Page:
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Engaging Iran

President Bush was right to demand this week that Iran allow clear-cut, third-party verification of its claims that it has suspended its enrichment of weapons-grade uranium before the rest of the world begins to breathe easy. There’s been a lot of slippery talk and outright falsehood about nuclear weaponry in the Middle East of late, and nobody’s credibility is particularly good. The record of deception casts a long shadow over present efforts to claim the high ground. In an issue this fraught with danger, independent verification is essential.

That record of deception might be a good part of the reason that the president is letting the British, French and Germans take the lead in the confrontation with Iran, rather than pushing ahead with a unilateral American show of muscle, as hard-liners in Washington and Jerusalem would like. The Europeans say they can get Iran to back away from its nuclear program through a combination of trade and diplomatic inducements, backed up by aggressive verification, with the implied threat of American force as a fallback. The hawks in Washington insist that Iran can’t be trusted, that it’s lying about its intentions and hiding much of its weapons facilities. They say that international inspections are useless as a way of disarming a rogue state like Iran.

The trouble with the hawks’ position is that they said all those same things about Iraq, and every bit of it turned out to be wrong. It’s largely thanks to their bad advice, and the calamitous misadventure into which it launched us, that America and the world now face such a narrow range of options vis-à-vis Iran. America no longer has the moral authority needed to rally the world community behind it in a broad coalition of conscience that might isolate the mullahs. Even if we had it, our military is bogged down and stretched beyond its limit in Iraq and Afghanistan, making the notion of a new theater of operations an empty threat. Of our potential allies, Britain has so inflamed its own public opinion by joining us in Iraq that any new front would threaten the government’s survival. As for France, that limp-wristed pacifist of America’s imagination, it has troops leading peacekeeping operations in a half-dozen trouble spots around the world that Americans can’t find on a map, from Congo to Ivory Coast to the Chad side of the Sudanese border.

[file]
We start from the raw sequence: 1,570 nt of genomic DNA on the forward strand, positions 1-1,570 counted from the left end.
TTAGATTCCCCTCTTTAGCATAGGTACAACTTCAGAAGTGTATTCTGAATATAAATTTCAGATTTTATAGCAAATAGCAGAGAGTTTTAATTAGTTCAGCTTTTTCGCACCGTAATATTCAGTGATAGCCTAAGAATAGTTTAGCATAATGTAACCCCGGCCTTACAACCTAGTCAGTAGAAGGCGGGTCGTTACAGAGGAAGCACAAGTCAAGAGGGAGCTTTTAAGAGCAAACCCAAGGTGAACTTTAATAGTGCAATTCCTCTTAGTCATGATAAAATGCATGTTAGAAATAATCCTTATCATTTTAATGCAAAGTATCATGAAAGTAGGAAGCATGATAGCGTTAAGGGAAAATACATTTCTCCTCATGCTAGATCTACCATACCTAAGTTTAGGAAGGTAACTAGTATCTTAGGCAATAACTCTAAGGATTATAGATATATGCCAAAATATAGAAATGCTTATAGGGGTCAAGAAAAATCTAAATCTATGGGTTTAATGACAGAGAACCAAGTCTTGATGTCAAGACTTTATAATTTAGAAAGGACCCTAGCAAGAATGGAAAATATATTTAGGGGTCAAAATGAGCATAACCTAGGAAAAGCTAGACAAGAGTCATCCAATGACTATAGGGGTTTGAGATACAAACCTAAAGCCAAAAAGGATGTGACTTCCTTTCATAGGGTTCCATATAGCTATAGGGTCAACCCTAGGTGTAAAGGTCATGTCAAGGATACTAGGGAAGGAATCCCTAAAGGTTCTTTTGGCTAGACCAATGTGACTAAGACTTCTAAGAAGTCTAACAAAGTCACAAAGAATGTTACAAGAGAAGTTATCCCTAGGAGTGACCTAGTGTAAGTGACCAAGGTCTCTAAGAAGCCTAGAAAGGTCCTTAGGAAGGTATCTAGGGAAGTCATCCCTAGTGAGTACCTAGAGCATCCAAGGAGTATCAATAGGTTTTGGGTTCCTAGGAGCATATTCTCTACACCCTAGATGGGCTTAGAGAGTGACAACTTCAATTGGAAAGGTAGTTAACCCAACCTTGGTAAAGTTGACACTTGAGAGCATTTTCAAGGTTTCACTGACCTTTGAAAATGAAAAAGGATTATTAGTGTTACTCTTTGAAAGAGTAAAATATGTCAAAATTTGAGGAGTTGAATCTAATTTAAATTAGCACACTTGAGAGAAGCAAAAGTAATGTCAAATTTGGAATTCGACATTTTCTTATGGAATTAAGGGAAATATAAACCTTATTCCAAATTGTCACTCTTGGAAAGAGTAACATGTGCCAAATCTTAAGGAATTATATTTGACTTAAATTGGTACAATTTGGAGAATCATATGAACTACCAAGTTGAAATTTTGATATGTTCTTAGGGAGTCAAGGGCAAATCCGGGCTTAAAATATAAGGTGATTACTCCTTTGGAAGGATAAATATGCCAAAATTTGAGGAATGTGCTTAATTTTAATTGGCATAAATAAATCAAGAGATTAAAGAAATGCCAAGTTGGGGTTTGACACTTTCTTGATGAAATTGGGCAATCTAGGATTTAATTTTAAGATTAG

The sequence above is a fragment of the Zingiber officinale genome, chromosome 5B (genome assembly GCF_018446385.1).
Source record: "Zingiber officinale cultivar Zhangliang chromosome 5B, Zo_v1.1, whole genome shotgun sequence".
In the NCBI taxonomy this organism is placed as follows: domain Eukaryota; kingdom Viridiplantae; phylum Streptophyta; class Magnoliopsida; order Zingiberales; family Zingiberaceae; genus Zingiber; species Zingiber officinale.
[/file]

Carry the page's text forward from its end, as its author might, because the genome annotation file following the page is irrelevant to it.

Worst of all, our misadventure in Iraq has, by removing Saddam Hussein, eliminated Iran’s main military rival, giving the mullahs the regional superpower status that they had long sought but could not achieve on their own. Their regime is essentially stable, for all the delusions of the Washington superhawks; an attempt to conquer and refashion Iran would make Iraq look like a picnic.

Make no mistake: Entering a negotiation that treats Iran as an equal partner able to write the terms of its own disarmament represents a failure of American and Western policy. The Islamic republic is a rogue player on the world stage, an enthusiastic advocate of terrorism and the mass murder of civilians as weapons of policy. It is deeply committed, with a fervor matched by no other Muslim state, to the elimination of the State of Israel by violent means. Its designs to spread jihad in other non-Muslim nations are only slightly less alarming.

Much has been lost in the past three years because of the ineptness of American diplomacy in handling the challenges. A host of new opportunities are now opening up for a fresh start. For one, the death of Yasser Arafat creates the possibility of a renewed Israeli-Palestinian peace process, which could defuse the region’s worst irritant, allow us to rebuild alliances with Arab moderates and isolate the extremists. For another, Europe’s growing awareness of the jihadist threat it faces at home appears to be stiffening its resolve, as Rachel Levy reports from Amsterdam on Page 1. For another, the end of the American election campaign ends any illusion among allies or foes that they can get a better deal if they wait a bit.

The president should seize these new openings and match them with a new spirit of openness and pragmatism. His response to the Iran negotiations is a good start.


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